Zoning hearing boards have exclusive jurisdiction over eight discrete types of matters: substantive challenges to the validity of land use ordinances; appeals from the determination of a municipality’s zoning officer, including appeals from the granting or denying of a permit, the issuance of a notice of violation/cease and desist order, or the registration of nonconforming uses, structures, or lots; appeals from the administration of a floodplain provision or ordinance; applications for variances from the terms of a zoning or floodplain ordinance; applications for special exceptions under a zoning or floodplain ordinance; appeals from determinations related to the transfer of development rights or performance density provisions of a zoning ordinance; appeals from a zoning officer’s preliminary opinion on a proposed use or development; and appeals from a zoning officer’s or municipal engineer’s administration of any ordinances that regulates erosion and sedimentation control or stormwater management on projects unrelated to subdivisions, land developments, and planned residential developments.
Based on the exclusivity and scope of their jurisdiction, it is self-evident that zoning hearing boards have an integral role in assuring the fair and equal application of zoning and land use regulations across the commonwealth. Recognizing the important role zoning hearing boards play and the fact that such boards are in the best position to interpret and...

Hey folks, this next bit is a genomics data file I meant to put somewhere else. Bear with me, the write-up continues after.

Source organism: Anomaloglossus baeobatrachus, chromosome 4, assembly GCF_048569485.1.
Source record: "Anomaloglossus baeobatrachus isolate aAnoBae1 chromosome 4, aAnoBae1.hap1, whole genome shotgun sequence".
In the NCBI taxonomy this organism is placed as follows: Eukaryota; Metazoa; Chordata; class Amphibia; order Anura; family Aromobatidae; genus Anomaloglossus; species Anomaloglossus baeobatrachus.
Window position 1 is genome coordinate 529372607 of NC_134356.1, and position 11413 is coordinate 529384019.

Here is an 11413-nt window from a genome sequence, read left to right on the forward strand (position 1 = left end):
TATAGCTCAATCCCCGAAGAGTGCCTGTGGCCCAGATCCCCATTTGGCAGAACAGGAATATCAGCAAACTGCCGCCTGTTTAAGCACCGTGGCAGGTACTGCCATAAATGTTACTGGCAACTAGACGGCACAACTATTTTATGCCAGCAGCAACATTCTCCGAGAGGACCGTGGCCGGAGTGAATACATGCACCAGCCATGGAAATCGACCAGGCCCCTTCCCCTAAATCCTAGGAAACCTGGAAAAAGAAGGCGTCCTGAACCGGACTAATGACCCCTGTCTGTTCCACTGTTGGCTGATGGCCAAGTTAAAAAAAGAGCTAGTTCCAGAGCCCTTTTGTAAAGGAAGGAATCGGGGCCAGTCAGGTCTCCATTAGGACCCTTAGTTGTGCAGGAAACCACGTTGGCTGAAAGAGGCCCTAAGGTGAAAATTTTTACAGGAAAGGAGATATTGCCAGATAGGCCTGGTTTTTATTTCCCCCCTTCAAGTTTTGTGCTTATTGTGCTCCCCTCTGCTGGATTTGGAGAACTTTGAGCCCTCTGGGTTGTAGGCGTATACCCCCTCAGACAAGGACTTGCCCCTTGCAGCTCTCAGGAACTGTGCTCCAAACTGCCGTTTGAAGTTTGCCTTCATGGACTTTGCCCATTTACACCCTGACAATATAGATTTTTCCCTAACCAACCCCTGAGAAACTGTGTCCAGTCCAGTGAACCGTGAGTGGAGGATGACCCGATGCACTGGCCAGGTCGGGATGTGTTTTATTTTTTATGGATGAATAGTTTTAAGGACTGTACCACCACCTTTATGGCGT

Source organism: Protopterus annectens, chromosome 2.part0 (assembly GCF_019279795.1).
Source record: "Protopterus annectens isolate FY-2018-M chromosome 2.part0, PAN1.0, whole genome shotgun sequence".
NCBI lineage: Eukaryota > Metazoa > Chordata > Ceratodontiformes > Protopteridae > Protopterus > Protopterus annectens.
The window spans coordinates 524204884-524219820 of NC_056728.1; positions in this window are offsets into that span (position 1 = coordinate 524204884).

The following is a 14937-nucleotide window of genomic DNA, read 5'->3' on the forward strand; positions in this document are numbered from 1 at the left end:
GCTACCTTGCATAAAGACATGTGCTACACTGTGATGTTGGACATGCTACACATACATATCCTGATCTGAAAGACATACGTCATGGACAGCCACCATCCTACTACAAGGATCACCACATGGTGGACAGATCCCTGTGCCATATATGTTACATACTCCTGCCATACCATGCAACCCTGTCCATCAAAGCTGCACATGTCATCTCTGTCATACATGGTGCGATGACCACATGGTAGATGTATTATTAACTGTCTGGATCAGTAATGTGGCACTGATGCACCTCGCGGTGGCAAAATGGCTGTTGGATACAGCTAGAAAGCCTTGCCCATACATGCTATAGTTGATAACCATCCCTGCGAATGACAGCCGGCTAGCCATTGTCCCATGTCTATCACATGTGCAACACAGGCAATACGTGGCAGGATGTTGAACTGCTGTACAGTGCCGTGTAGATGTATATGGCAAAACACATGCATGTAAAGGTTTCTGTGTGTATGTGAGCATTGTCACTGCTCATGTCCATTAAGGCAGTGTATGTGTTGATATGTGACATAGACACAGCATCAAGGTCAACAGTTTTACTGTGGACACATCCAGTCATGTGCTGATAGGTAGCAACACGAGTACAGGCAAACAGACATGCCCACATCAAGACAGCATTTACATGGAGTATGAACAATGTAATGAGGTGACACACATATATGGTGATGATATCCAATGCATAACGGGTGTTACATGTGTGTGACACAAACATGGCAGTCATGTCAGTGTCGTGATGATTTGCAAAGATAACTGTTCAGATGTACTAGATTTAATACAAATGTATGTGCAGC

July 17, 2018The EPA and Corps Request Additional Comments on the Proposed Repeal of the Clean Water Rule
Nearly one year after officially proposing to repeal the Clean Water Rule (CWR), the landmark 2015 Obama Administration rule that redefined “waters of the United States” and arguably expanded the geographic scope of the Clean Water Act (Act), the U.S. Environmental Protection Agency and the U.S. Army Corps of Engineers (collectively, the “Agencies”) have clarified the legal basis for, and are soliciting additional comments related to, the proposed repeal. On July 12, 2018, the Agencies published a lengthy Supplemental Notice of Proposed Rulemaking (Supplemental Notice) in the Federal Register to clarify, supplement, and seek additional comment on their proposal to permanently repeal the CWR and recodify the regulatory definition of “waters of the United States” that existed before 2015. 83 Fed. Reg. 32227. Interested parties have until August 13, 2018 to submit comments in response to the Supplemental Notice.